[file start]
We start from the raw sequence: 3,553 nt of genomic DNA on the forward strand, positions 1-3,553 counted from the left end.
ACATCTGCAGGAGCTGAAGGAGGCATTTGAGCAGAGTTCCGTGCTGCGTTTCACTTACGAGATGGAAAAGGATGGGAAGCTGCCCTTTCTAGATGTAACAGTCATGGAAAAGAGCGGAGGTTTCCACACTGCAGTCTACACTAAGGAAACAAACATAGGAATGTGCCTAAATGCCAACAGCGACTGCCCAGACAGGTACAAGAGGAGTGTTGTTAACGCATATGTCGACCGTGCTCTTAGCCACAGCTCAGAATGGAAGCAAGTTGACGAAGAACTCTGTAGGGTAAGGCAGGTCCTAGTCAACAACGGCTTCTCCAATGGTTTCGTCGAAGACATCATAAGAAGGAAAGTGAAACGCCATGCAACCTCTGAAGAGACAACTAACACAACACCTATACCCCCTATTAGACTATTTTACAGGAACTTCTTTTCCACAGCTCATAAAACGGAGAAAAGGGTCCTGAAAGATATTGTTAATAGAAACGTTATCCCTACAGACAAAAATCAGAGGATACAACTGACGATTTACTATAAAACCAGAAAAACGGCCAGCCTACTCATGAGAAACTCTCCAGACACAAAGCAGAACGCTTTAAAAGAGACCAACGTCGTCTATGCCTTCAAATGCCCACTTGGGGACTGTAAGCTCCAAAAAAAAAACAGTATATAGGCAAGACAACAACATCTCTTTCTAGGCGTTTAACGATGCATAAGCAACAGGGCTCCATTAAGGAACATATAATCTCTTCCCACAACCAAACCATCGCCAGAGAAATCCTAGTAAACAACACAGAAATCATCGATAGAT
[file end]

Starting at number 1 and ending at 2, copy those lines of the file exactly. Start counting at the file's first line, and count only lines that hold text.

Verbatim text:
We start from the raw sequence: 3,553 nt of genomic DNA on the forward strand, positions 1-3,553 counted from the left end.
ACATCTGCAGGAGCTGAAGGAGGCATTTGAGCAGAGTTCCGTGCTGCGTTTCACTTACGAGATGGAAAAGGATGGGAAGCTGCCCTTTCTAGATGTAACAGTCATGGAAAAGAGCGGAGGTTTCCACACTGCAGTCTACACTAAGGAAACAAACATAGGAATGTGCCTAAATGCCAACAGCGACTGCCCAGACAGGTACAAGAGGAGTGTTGTTAACGCATATGTCGACCGTGCTCTTAGCCACAGCTCAGAATGGAAGCAAGTTGACGAAGAACTCTGTAGGGTAAGGCAGGTCCTAGTCAACAACGGCTTCTCCAATGGTTTCGTCGAAGACATCATAAGAAGGAAAGTGAAACGCCATGCAACCTCTGAAGAGACAACTAACACAACACCTATACCCCCTATTAGACTATTTTACAGGAACTTCTTTTCCACAGCTCATAAAACGGAGAAAAGGGTCCTGAAAGATATTGTTAATAGAAACGTTATCCCTACAGACAAAAATCAGAGGATACAACTGACGATTTACTATAAAACCAGAAAAACGGCCAGCCTACTCATGAGAAACTCTCCAGACACAAAGCAGAACGCTTTAAAAGAGACCAACGTCGTCTATGCCTTCAAATGCCCACTTGGGGACTGTAAGCTCCAAAAAAAAAACAGTATATAGGCAAGACAACAACATCTCTTTCTAGGCGTTTAACGATGCATAAGCAACAGGGCTCCATTAAGGAACATATAATCTCTTCCCACAACCAAACCATCGCCAGAGAAATCCTAGTAAACAACACAGAAATCATCGATAGAT